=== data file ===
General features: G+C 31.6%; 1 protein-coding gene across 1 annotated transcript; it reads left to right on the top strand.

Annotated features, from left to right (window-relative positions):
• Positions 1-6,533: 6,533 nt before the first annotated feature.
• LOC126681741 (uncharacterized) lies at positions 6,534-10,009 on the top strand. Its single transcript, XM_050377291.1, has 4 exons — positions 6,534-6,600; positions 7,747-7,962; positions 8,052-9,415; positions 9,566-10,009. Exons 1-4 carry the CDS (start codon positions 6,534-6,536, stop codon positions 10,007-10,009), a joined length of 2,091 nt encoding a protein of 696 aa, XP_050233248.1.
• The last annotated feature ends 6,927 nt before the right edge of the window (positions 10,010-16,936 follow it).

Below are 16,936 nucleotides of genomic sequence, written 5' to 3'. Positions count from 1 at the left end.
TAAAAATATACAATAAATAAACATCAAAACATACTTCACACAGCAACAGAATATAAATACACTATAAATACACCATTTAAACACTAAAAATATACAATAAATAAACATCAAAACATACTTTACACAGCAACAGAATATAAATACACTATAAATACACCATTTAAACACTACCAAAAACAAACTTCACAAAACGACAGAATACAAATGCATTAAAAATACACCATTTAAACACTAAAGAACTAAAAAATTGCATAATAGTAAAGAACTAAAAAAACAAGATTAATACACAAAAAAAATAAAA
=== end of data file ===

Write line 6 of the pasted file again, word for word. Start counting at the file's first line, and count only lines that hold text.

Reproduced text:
Below are 16,936 nucleotides of genomic sequence, written 5' to 3'. Positions count from 1 at the left end.